I'm not a big fan of giving out Nobel Prizes for technological achievements although I do recognize that some of them are noteworthy. This one goes too far in the direction of technology, in my opinion. The technique is useful and has led to many advances in the field but I don't think it's Nobel Prize work.
There were many other worthwhile candidates who made significant advances in the study of basic science, leading to a direct contribution to our understanding of how nature works. None of the names commonly discussed on the science blogs got the prize.
The Chemistry prize was announced today: The Nobel Prize in Chemistry 2008. Here's the press release from the Nobel Prize website.
8 October 2008
The Royal Swedish Academy of Sciences has decided to award the Nobel Prize in Chemistry for 2008 jointly to
Osamu Shimomura, Marine Biological Laboratory (MBL), Woods Hole, MA, USA and Boston University Medical School, MA, USA,
Martin Chalfie, Columbia University, New York, NY, USA
Roger Y. Tsien, University of California, San Diego, La Jolla, CA, USA
"for the discovery and development of the green fluorescent protein, GFP".
Glowing proteins – a guiding star for biochemistry
The remarkable brightly glowing green fluorescent protein, GFP, was first observed in the beautiful jellyfish, Aequorea victoria in 1962. Since then, this protein has become one of the most important tools used in contemporary bioscience. With the aid of GFP, researchers have developed ways to watch processes that were previously invisible, such as the development of nerve cells in the brain or how cancer cells spread.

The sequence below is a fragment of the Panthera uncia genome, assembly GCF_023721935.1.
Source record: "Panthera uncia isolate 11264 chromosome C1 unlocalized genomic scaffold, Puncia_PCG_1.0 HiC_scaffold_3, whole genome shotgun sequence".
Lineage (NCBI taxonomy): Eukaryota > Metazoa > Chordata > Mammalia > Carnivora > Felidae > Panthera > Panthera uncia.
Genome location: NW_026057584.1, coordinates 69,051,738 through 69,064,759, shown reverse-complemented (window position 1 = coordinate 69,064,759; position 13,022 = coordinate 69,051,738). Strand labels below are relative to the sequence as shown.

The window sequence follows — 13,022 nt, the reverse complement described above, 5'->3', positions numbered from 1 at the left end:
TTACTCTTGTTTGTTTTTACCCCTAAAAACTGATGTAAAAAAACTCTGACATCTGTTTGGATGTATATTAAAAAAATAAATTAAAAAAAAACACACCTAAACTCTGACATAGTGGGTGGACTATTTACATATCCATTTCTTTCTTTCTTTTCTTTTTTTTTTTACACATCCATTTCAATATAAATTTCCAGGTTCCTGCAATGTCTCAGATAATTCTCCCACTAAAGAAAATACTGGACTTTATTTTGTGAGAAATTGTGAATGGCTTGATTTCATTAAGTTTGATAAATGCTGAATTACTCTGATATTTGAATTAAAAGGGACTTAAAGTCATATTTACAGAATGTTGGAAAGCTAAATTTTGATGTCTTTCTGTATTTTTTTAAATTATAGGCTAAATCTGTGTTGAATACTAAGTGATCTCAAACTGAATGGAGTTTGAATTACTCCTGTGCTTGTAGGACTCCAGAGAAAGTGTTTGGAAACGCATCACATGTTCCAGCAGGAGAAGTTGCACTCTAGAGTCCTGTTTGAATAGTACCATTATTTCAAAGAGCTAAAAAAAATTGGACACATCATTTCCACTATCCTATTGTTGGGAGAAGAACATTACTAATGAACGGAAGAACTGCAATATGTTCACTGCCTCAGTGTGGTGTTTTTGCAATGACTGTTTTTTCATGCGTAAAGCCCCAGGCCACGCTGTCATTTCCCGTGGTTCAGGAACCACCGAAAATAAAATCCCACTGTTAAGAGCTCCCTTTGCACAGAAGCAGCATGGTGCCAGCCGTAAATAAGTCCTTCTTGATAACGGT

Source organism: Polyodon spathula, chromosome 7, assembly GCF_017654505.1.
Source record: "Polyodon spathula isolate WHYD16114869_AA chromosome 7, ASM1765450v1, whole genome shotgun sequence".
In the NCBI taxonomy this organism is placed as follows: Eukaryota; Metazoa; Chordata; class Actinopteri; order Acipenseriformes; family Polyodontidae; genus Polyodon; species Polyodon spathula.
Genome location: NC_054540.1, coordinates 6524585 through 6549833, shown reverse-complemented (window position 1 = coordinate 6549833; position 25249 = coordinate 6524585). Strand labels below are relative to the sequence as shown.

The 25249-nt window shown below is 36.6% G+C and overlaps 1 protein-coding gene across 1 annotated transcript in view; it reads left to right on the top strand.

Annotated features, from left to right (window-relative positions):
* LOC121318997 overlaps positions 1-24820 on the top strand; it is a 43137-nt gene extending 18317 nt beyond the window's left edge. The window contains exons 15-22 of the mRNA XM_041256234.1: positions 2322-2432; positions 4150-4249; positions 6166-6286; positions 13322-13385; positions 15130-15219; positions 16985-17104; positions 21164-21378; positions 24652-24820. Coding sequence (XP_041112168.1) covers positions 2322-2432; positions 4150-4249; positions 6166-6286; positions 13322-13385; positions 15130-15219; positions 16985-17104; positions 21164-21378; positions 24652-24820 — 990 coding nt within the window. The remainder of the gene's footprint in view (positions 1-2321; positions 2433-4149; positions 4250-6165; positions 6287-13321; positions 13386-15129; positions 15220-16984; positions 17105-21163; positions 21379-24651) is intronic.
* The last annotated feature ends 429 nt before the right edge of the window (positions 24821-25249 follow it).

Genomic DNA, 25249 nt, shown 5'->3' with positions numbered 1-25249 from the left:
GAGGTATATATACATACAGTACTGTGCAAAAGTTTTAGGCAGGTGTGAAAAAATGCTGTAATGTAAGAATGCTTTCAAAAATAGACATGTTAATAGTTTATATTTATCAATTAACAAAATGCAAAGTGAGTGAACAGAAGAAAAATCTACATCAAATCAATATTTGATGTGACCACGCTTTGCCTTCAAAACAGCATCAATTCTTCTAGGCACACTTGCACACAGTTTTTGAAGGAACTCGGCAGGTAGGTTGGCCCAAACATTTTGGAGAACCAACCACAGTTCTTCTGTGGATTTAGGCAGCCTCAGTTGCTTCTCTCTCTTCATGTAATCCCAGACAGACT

Tens of thousands of different proteins reside in a living organism, controlling important chemical processes in minute detail. If this protein machinery malfunctions, illness and disease often follow. That is why it has been imperative for bioscience to map the role of different proteins in the body.
This year's Nobel Prize in Chemistry rewards the initial discovery of GFP and a series of important developments which have led to its use as a tagging tool in bioscience. By using DNA technology, researchers can now connect GFP to other interesting, but otherwise invisible, proteins. This glowing marker allows them to watch the movements, positions and interactions of the tagged proteins.
Researchers can also follow the fate of various cells with the help of GFP: nerve cell damage during Alzheimer's disease or how insulin-producing beta cells are created in the pancreas of a growing embryo. In one spectacular experiment, researchers succeeded in tagging different nerve cells in the brain of a mouse with a kaleidoscope of colours.
The story behind the discovery of GFP is one with the three Nobel Prize Laureates in the leading roles:
Osamu Shimomura first isolated GFP from the jellyfish Aequorea victoria, which drifts with the currents off the west coast of North America. He discovered that this protein glowed bright green under ultraviolet light.
Martin Chalfie demonstrated the value of GFP as a luminous genetic tag for various biological phenomena. In one of his first experiments, he coloured six individual cells in the transparent roundworm Caenorhabditis elegans with the aid of GFP.
Roger Y. Tsien contributed to our general understanding of how GFP fluoresces. He also extended the colour palette beyond green allowing researchers to give various proteins and cells different colours. This enables scientists to follow several different biological processes at the same time.
[Photo Credit: GFP Glowing Genes]